Scratch-built 1/72 McClary "A" 

motorglider 1929

by Gabriel Stern



   Flying pancakes, flying doughnuts, flying cannelloni, flying croissants…no, I am not telling you what my wife sees when I am in the kitchen, it is aviation history. Among other contributors to the aviation culinary frenzy are the Caproni Stipa, the Lee-Richards annular wing, the parabola wings of Mr. Cheranovsky and the Zimmerman flapjacks. In this particular case, between 1929 and 1931, Mr. McClary developed a series of prototypes of which not much photographic evidence remains. The Model A is what you see here, according to Aerofiles (
   It seems that it was considered a motorglider. Hummmn.
Unfortunately there is no record of it ever flying, but I am an optimist.
   Control was obtained mainly by fervent praying, but also through elevators and rudder, and some sort of ailerons protruding from the…-I guess I should say wing, although I am not totally certain.
   This sort of flattened zeppelin ,although simple in appearance, offers certain challenges, not being the lesser one the absence of 3 views. I concocted one in my periods of lucidity, but the aliens took it shortly afterwards.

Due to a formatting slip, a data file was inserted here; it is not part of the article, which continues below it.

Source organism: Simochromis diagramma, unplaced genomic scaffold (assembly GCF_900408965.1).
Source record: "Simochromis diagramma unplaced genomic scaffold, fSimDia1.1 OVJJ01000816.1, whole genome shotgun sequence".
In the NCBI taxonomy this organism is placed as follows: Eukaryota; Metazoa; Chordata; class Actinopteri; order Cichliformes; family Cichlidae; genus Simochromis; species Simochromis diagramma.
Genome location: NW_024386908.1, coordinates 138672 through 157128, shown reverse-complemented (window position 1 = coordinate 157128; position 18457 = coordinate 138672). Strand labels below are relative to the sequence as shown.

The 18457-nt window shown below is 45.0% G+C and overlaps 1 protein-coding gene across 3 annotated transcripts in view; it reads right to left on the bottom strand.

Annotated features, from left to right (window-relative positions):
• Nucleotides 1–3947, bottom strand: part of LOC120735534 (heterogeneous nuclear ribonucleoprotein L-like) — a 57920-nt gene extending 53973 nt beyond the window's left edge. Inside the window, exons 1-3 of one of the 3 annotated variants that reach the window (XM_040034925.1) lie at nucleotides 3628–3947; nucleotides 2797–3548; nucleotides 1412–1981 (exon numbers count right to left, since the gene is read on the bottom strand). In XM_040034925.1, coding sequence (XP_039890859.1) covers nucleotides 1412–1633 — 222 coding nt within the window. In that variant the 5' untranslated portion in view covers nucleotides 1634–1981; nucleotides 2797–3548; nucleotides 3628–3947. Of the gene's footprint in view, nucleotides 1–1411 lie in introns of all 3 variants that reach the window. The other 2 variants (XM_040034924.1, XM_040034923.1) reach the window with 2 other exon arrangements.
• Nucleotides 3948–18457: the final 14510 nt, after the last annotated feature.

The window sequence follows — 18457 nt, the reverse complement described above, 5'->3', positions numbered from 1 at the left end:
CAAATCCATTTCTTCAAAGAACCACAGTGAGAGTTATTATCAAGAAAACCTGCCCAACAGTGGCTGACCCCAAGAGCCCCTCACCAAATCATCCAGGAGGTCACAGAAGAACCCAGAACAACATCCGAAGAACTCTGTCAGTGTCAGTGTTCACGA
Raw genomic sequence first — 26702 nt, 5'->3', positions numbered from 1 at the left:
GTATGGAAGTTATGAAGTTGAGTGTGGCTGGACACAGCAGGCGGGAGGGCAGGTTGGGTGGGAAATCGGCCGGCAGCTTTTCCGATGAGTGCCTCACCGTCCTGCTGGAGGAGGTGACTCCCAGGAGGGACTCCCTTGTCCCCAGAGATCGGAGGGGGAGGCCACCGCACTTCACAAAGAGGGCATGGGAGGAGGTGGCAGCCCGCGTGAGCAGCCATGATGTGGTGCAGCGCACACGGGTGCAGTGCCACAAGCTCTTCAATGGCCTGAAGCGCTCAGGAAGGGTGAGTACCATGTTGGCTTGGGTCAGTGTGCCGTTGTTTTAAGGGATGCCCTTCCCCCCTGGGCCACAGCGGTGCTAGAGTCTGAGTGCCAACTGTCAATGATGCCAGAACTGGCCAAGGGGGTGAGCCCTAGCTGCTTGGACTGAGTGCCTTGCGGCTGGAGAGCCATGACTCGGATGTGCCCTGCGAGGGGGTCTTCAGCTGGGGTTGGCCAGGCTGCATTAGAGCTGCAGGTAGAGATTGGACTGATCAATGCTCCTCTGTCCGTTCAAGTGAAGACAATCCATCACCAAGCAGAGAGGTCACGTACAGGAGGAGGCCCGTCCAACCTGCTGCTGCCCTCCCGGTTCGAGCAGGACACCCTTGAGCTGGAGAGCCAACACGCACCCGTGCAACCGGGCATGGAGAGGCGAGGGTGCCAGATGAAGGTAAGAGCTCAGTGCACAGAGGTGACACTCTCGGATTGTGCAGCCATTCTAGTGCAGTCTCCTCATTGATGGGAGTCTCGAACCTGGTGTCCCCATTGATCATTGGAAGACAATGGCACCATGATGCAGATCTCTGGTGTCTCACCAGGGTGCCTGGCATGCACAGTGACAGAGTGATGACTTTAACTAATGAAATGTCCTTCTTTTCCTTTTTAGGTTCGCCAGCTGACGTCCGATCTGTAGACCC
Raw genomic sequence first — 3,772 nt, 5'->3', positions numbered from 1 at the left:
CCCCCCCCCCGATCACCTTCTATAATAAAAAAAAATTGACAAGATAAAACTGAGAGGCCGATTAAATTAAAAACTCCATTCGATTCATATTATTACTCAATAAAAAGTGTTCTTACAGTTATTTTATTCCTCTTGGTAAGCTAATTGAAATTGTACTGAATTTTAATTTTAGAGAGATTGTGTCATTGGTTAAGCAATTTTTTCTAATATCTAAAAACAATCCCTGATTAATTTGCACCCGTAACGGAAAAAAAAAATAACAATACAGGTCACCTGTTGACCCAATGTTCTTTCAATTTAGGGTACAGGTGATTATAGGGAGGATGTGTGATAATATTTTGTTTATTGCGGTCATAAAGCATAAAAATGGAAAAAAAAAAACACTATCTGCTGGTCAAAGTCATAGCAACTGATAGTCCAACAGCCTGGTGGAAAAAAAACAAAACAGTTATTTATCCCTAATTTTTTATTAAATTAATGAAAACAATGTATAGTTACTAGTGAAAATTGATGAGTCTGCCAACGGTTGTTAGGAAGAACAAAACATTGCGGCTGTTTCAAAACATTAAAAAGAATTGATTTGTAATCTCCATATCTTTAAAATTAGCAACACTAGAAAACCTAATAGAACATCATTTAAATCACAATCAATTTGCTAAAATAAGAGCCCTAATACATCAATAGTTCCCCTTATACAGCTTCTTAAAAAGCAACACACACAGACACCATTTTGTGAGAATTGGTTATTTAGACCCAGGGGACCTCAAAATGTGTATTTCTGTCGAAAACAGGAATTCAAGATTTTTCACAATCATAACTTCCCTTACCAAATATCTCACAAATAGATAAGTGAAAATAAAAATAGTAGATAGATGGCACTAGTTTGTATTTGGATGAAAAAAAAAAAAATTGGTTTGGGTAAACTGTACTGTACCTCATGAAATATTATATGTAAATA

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   Areas that will need attention are the engine (55 parts) the wheels (of the spoke type) and the various struts and protrusions. On the engine and its cowling aluminum sheet, styrene, solder and a home-made metalized vacuformed part were all used. Some generic interior was built into the pilot gondola too.
   It looked simple enough at the beginning, but after all the dust settled down the count of parts surpassed the 140 mark. Nothing a normal modeler can’t deal with. If we could only find a normal modeler.
   In 1/72 the model has a reasonable size, not too small, not too big, which makes handling easier. Nevertheless, a number of parts had to be made twice or three times in order to get a reasonable result.

   The unusual shape dictated equally unusual production of parts and assembly procedures, not to mention that you normally make the fuselage and then glue the wings to it, but in this case you make the (only) wing and glue the fuselage to it. Then you glue the tail surfaces to the wing too. Feels strange, but the same can be said of the plane, isn’t it?
   Ask a child to draw a plane and you’ll get the usual representation. Ask this kind of designers to draw a plane and…well, you get the point. See, this is when I start to see fine art in aviation.
   With its startling appearance the McClary surely earned a place in my heart and, eventually, on my shelves.


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Photos and text © by Gabriel Stern